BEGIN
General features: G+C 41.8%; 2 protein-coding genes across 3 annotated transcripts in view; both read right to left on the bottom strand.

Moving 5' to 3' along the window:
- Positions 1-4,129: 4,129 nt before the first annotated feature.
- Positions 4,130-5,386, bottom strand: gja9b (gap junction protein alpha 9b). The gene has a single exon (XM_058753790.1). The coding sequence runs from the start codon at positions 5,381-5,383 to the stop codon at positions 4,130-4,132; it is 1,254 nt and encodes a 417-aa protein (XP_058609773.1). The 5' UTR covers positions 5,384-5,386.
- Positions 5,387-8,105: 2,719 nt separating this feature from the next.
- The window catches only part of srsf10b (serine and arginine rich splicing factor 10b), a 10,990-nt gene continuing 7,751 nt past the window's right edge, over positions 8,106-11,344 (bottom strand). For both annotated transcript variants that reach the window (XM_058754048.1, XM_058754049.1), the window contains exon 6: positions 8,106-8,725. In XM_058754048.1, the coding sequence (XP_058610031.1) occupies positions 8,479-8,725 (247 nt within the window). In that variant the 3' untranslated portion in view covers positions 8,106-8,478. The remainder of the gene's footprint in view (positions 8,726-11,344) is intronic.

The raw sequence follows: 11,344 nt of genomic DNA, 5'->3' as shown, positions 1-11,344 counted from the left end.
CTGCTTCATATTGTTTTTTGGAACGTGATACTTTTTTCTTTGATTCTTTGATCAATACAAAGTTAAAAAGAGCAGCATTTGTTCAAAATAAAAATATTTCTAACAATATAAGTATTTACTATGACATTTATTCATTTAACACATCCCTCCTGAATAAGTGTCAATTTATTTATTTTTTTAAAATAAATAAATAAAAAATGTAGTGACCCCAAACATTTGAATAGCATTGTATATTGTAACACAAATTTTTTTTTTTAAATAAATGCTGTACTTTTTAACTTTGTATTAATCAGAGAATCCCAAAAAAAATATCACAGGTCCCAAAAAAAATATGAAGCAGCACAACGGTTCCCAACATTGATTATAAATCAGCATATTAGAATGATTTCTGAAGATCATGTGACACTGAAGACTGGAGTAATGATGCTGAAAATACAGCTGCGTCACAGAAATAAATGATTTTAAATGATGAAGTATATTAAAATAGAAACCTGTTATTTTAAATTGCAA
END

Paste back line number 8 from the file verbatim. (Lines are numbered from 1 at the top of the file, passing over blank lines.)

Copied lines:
CTGCTTCATATTGTTTTTTGGAACGTGATACTTTTTTCTTTGATTCTTTGATCAATACAAAGTTAAAAAGAGCAGCATTTGTTCAAAATAAAAATATTTCTAACAATATAAGTATTTACTATGACATTTATTCATTTAACACATCCCTCCTGAATAAGTGTCAATTTATTTATTTTTTTAAAATAAATAAATAAAAAATGTAGTGACCCCAAACATTTGAATAGCATTGTATATTGTAACACAAATTTTTTTTTTTAAATAAATGCTGTACTTTTTAACTTTGTATTAATCAGAGAATCCCAAAAAAAATATCACAGGTCCCAAAAAAAATATGAAGCAGCACAACGGTTCCCAACATTGATTATAAATCAGCATATTAGAATGATTTCTGAAGATCATGTGACACTGAAGACTGGAGTAATGATGCTGAAAATACAGCTGCGTCACAGAAATAAATGATTTTAAATGATGAAGTATATTAAAATAGAAACCTGTTATTTTAAATTGCAA